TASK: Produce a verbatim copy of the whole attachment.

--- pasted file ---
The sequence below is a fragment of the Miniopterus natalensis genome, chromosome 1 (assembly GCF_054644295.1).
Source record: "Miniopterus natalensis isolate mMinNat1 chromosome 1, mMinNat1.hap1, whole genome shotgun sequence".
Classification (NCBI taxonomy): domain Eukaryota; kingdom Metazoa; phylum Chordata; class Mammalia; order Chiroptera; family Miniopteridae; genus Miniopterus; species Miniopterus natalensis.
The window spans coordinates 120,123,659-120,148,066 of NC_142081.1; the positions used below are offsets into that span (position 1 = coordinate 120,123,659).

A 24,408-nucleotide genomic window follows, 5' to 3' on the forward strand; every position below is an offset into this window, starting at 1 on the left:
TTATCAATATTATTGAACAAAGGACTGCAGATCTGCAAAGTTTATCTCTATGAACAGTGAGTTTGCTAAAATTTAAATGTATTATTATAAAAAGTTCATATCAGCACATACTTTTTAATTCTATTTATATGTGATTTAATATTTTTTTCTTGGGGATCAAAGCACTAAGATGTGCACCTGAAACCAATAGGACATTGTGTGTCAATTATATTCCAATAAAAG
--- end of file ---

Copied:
The sequence below is a fragment of the Miniopterus natalensis genome, chromosome 1 (assembly GCF_054644295.1).
Source record: "Miniopterus natalensis isolate mMinNat1 chromosome 1, mMinNat1.hap1, whole genome shotgun sequence".
Classification (NCBI taxonomy): domain Eukaryota; kingdom Metazoa; phylum Chordata; class Mammalia; order Chiroptera; family Miniopteridae; genus Miniopterus; species Miniopterus natalensis.
The window spans coordinates 120,123,659-120,148,066 of NC_142081.1; the positions used below are offsets into that span (position 1 = coordinate 120,123,659).

A 24,408-nucleotide genomic window follows, 5' to 3' on the forward strand; every position below is an offset into this window, starting at 1 on the left:
TTATCAATATTATTGAACAAAGGACTGCAGATCTGCAAAGTTTATCTCTATGAACAGTGAGTTTGCTAAAATTTAAATGTATTATTATAAAAAGTTCATATCAGCACATACTTTTTAATTCTATTTATATGTGATTTAATATTTTTTTCTTGGGGATCAAAGCACTAAGATGTGCACCTGAAACCAATAGGACATTGTGTGTCAATTATATTCCAATAAAAG